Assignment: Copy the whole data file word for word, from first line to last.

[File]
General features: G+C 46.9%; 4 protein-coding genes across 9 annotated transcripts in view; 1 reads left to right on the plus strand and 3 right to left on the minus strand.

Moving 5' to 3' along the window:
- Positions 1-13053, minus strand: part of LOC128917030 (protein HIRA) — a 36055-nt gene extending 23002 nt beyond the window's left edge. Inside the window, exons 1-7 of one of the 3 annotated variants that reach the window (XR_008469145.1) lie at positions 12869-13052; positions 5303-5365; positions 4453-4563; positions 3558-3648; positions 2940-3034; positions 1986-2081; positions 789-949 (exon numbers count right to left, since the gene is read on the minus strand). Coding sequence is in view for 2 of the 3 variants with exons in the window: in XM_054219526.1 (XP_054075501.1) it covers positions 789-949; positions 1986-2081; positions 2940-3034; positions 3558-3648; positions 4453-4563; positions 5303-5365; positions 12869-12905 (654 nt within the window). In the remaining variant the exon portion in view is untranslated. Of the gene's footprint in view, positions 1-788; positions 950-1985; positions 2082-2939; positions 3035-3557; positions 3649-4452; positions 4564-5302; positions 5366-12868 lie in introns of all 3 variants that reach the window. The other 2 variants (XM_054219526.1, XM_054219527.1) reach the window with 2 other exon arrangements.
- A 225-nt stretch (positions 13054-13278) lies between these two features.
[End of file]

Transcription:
General features: G+C 46.9%; 4 protein-coding genes across 9 annotated transcripts in view; 1 reads left to right on the plus strand and 3 right to left on the minus strand.

Moving 5' to 3' along the window:
- Positions 1-13053, minus strand: part of LOC128917030 (protein HIRA) — a 36055-nt gene extending 23002 nt beyond the window's left edge. Inside the window, exons 1-7 of one of the 3 annotated variants that reach the window (XR_008469145.1) lie at positions 12869-13052; positions 5303-5365; positions 4453-4563; positions 3558-3648; positions 2940-3034; positions 1986-2081; positions 789-949 (exon numbers count right to left, since the gene is read on the minus strand). Coding sequence is in view for 2 of the 3 variants with exons in the window: in XM_054219526.1 (XP_054075501.1) it covers positions 789-949; positions 1986-2081; positions 2940-3034; positions 3558-3648; positions 4453-4563; positions 5303-5365; positions 12869-12905 (654 nt within the window). In the remaining variant the exon portion in view is untranslated. Of the gene's footprint in view, positions 1-788; positions 950-1985; positions 2082-2939; positions 3035-3557; positions 3649-4452; positions 4564-5302; positions 5366-12868 lie in introns of all 3 variants that reach the window. The other 2 variants (XM_054219526.1, XM_054219527.1) reach the window with 2 other exon arrangements.
- A 225-nt stretch (positions 13054-13278) lies between these two features.